A firefighter's fight.
In April 2009, my diabetes story began. I was 26 years old and only three years into my career as a firefighter/paramedic. In February 2009, my wife and I returned from our honeymoon and I distinctly remember my first symptom associated with diabetes, a constant dry mouth that I could not quench. I was constantly
drinking water, which led to excessive bathroom use. My experience as a paramedic led me to several differential
diagnoses, with diabetes at the top of the list. However, I refused to believe that an otherwise healthy person of
my age could suddenly contract such a devastating disease. I do not have any significant family history of T1D, so surely there had to be another answer. I decided that it was not diabetes; instead, it must be dehydration, which led to excessive water consumption, and in turn, led to frequent bathroom breaks.
I accepted this self-diagnosis for about 6 weeks before I first made any mention to my firefighter family. I remember this day vividly. It was the first day for our newest rookie firefighter, Joe. Having a rookie on shift is
always a lot of work, but an opportunity I always enjoyed. Firefighters tend to work hard and play hard, and rarely
take things too seriously unless we are rendering aid or firefighting fires. I knew the moment I mentioned that I
self-diagnosed myself with diabetes; it would not be taken very seriously. Rightfully so, I had no outward signs or
symptoms or pre-dispositions. After showing the rookie the equipment we have on our fire apparatus, I was once again feeling thirsty. I was thirsty the entire day but no matter how much water I consumed, the dry mouth persisted. I finally let my crew in on my thoughts. As I had expected, they gave me a hard time and brushed it off as an over-diagnosis, something we tend to do to ourselves in the healthcare field. Later that evening, Joe’s wife stopped by the station to meet his new crew. She brought with her a homemade chocolate cake, which is always a good way to make a solid first impression with firefighters. I suggested that I should eat a few pieces of cake, and test my blood sugar to prove myself wrong. After I quickly downed three slices of cake, we decided it was time to check. As we prepared the glucometer, we continued to joke about my situation, but inside I knew that the
number I saw on the glucometer was likely to change my life.
As I pricked my finger and filled the strip with blood, it seemed like an eternity for the glucometer to return the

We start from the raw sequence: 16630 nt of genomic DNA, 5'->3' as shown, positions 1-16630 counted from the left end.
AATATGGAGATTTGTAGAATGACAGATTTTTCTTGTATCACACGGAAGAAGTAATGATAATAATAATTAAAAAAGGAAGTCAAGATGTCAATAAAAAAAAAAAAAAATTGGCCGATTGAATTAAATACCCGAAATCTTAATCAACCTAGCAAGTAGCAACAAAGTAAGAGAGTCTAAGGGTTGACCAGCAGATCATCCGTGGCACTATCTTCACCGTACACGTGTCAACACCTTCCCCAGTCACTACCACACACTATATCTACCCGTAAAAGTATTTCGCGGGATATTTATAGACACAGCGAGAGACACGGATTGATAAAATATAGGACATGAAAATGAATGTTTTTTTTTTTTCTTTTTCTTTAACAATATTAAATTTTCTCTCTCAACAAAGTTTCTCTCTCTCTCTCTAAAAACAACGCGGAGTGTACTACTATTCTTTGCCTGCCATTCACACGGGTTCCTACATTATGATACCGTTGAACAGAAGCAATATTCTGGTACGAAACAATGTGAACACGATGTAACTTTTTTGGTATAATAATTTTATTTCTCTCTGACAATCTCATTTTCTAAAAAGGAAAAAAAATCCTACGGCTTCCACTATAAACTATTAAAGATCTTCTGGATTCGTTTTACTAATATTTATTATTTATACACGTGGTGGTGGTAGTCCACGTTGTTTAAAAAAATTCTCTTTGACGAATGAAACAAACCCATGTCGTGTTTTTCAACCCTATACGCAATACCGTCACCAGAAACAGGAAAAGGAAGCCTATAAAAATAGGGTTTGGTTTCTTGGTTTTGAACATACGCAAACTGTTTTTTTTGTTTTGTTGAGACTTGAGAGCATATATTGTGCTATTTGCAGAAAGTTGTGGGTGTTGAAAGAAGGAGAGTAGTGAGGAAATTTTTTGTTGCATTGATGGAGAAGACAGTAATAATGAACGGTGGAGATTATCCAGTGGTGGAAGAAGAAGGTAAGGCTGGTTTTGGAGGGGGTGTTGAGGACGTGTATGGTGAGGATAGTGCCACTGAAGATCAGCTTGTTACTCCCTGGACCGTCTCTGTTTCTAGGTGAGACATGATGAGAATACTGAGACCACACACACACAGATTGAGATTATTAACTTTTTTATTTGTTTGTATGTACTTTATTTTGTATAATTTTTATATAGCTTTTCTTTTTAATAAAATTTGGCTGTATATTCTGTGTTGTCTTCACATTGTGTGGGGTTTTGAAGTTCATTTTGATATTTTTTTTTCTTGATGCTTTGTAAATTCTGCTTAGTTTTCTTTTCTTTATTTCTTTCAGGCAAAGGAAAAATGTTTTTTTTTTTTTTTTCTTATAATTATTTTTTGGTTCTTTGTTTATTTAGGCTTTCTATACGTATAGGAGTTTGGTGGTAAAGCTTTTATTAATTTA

results. Finally, the meter displayed the word “HIGH”. A HIGH reading indicates a blood sugar over 600. The joking quickly ceased and the mood turned from light-hearted to concern. I worked the rest of my shift but was not focused on the job. I went to my doctor the next day and received the inevitable diagnosis. I was forced to leave the job until my A1C, 9.5 at the time, fell below 8. This standard is established by the National Fire Protection
Association, which dictates how firefighters, diagnosed with chronic diseases, can safely return and remain on the job.
It took me six weeks to get back on the job. I began a new diet, started insulin therapy, and for the first time in my life, I focused on my health. I went overboard initially, most newly diagnosed diabetics can relate. I was at the gym 2-3 times a day. The only food I consumed was scrambled eggs and steamed vegetables. I was afraid to put any food in my body without knowing how it would affect my glucose levels. Within a week, the insatiable thirst was gone. I lost thirty pounds in the six weeks I was off the job. My first shift back was a relief. There were times when I thought my career might be over. The six weeks were mentally and physically draining, however, I knew it had to become my new lifestyle. My firefighter family was supportive and welcomed me back the only way good friends can, with my very own chocolate cake.
Currently, my A1C is 5.8. I am still a firefighter and most recently promoted to Division Chief and I am now the
City’s Fire Marshal. I have recently found a passion for working with local diabetes organizations, specifically
talking with children, and striving to ensure that the diabetic community remains strong.